Mars Curiosity Rover: Wheels Down on the Red Planet

The rover pulls off an improbable landing — and fires up its instruments for two years of research

  • Share
  • Read Later
NASA / JPL-Caltech

An image taken through the wide-angle lens on one of the rover's Hazard-Avoidance cameras shows the terrain of Mars the rover now knows as home. These engineering cameras are located at the rover's base. These early images are lower resolution; larger color images are expected soon when the rover's mast, carrying high-resolution cameras, is deployed.

Sometimes the wildest ideas work best. NASA’s latest Mars lander transformed an engineering team’s high-risk brainstorming into reality on Sunday, safely lowering the 1 ton, $2.5 billion Curiosity rover into Mars’ Gale Crater while reminding us to think twice before laughing off the quirky spaceships in old science-fiction movies.

“This rocked!” a grinning Richard Cook, the mission’s deputy project manager, told an auditorium filled with exuberant colleagues at the Jet Propulsion Laboratory (JPL) in La Cañada Flintridge, Calif. “Seriously, wasn’t that cool?”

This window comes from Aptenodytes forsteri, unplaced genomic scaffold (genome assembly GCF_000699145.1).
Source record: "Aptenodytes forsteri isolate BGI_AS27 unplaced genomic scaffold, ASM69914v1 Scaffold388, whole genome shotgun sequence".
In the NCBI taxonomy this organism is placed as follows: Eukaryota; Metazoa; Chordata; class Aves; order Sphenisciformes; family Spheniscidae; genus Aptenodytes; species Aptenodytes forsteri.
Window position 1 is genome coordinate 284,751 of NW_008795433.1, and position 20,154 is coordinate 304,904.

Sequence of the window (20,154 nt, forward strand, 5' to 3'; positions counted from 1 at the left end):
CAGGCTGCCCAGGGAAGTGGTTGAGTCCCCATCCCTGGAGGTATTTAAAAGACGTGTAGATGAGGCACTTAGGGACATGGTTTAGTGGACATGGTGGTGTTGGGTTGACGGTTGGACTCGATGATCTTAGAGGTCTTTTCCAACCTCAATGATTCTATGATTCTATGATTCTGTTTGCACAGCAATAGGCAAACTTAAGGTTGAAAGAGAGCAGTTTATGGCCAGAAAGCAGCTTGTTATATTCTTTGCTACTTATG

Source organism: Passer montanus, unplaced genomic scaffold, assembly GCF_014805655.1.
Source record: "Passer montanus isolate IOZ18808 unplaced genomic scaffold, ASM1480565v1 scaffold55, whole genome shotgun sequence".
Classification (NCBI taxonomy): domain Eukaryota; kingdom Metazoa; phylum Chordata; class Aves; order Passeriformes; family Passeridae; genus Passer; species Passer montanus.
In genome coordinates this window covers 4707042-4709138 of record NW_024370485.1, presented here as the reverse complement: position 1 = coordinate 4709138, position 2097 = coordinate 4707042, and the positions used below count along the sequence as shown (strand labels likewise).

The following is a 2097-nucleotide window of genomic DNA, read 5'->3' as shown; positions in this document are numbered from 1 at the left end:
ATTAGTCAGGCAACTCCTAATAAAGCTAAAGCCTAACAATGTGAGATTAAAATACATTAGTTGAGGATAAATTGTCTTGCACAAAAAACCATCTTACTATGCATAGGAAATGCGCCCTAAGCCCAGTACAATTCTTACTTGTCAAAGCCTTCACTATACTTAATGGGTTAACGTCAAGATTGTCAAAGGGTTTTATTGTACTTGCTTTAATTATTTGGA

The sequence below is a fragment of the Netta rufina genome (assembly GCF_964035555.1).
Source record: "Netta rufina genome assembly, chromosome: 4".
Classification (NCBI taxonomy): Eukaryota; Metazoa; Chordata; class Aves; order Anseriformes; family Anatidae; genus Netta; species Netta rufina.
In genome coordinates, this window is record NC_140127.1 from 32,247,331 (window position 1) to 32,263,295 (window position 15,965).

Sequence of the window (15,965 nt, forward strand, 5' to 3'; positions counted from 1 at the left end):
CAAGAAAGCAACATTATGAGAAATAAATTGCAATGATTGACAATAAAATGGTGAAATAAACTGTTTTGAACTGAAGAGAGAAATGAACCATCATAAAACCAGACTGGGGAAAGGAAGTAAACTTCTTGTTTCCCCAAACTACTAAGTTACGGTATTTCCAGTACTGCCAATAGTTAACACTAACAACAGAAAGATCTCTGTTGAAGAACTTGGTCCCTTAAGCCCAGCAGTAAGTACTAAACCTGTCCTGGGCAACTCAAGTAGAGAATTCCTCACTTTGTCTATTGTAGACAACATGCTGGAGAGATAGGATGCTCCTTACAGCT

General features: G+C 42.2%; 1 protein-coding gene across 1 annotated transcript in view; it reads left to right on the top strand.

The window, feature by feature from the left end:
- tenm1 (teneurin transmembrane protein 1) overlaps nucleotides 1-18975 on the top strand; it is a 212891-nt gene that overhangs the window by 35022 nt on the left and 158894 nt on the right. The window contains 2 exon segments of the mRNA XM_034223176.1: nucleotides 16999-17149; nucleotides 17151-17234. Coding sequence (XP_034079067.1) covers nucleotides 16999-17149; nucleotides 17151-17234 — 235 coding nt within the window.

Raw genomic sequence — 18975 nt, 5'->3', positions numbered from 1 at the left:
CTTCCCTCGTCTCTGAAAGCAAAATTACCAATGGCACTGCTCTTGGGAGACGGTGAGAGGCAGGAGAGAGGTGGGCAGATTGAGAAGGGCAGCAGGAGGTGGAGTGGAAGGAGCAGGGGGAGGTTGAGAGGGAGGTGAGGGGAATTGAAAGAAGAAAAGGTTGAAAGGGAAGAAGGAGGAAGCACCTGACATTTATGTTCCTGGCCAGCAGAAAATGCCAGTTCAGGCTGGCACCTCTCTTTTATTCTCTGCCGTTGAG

It was, in fact, cool, because Curiosity — a car-size mobile laboratory that’s bigger and more advanced than any of its predecessors — finished its 104 million-mile journey with a landing as dramatic as it was improbable. The touchdown required an extraordinary sequence of events designed to slow the incoming spacecraft from a blistering 13,000 m.p.h. to 2 m.p.h. in just seven minutes. Among the new tools in play: a 51-ft.-diameter parachute with eight suspension lines — the biggest ever used in an extraterrestrial landing — and retrorockets designed to slow the craft almost to a hover. Then there was the little matter of the spacecraft’s transforming itself into a sky crane just prior to landing, using nylon cords to lower Curiosity the final 25 ft. to the ground.

(PHOTOS: An Inside Look at the Mars Curiosity Rover)